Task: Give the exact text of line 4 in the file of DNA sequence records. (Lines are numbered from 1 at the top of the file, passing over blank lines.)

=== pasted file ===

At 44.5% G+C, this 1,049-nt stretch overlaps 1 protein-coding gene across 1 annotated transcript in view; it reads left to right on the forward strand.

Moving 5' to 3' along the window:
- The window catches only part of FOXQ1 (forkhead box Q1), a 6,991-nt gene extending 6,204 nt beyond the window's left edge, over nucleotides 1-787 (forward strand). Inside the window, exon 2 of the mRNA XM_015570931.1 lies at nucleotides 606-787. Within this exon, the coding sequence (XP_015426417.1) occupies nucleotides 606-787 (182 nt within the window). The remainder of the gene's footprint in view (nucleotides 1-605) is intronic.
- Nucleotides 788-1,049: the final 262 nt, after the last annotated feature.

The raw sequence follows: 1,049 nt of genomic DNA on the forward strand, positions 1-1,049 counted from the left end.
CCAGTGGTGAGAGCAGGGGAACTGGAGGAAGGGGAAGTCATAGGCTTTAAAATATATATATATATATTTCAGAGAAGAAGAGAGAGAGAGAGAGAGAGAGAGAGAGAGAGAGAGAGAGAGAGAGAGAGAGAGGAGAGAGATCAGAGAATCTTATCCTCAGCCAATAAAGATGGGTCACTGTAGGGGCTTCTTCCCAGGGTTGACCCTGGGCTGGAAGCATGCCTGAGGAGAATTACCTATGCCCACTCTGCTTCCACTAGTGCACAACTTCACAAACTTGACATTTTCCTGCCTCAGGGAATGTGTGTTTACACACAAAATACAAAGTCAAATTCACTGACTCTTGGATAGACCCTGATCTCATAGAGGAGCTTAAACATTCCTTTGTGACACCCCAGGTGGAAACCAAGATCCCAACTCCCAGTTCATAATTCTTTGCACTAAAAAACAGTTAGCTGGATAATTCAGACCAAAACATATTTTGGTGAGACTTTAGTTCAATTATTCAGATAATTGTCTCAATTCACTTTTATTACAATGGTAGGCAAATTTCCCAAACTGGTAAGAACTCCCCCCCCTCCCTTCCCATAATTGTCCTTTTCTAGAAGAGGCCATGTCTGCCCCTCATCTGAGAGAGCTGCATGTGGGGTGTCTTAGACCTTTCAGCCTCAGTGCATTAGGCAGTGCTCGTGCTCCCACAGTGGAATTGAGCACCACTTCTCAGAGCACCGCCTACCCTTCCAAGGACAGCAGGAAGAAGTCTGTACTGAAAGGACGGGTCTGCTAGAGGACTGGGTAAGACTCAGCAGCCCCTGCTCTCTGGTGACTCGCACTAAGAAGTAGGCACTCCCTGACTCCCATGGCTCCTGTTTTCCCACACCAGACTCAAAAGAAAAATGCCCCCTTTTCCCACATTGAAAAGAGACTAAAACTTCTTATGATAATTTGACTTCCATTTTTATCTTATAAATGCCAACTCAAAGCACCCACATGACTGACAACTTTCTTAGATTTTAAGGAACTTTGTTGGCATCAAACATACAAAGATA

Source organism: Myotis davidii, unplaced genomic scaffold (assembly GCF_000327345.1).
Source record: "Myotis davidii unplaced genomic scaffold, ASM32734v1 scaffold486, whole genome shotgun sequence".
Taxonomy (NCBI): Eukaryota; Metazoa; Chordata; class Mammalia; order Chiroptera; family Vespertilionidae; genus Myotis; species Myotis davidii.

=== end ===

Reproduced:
- Nucleotides 788-1,049: the final 262 nt, after the last annotated feature.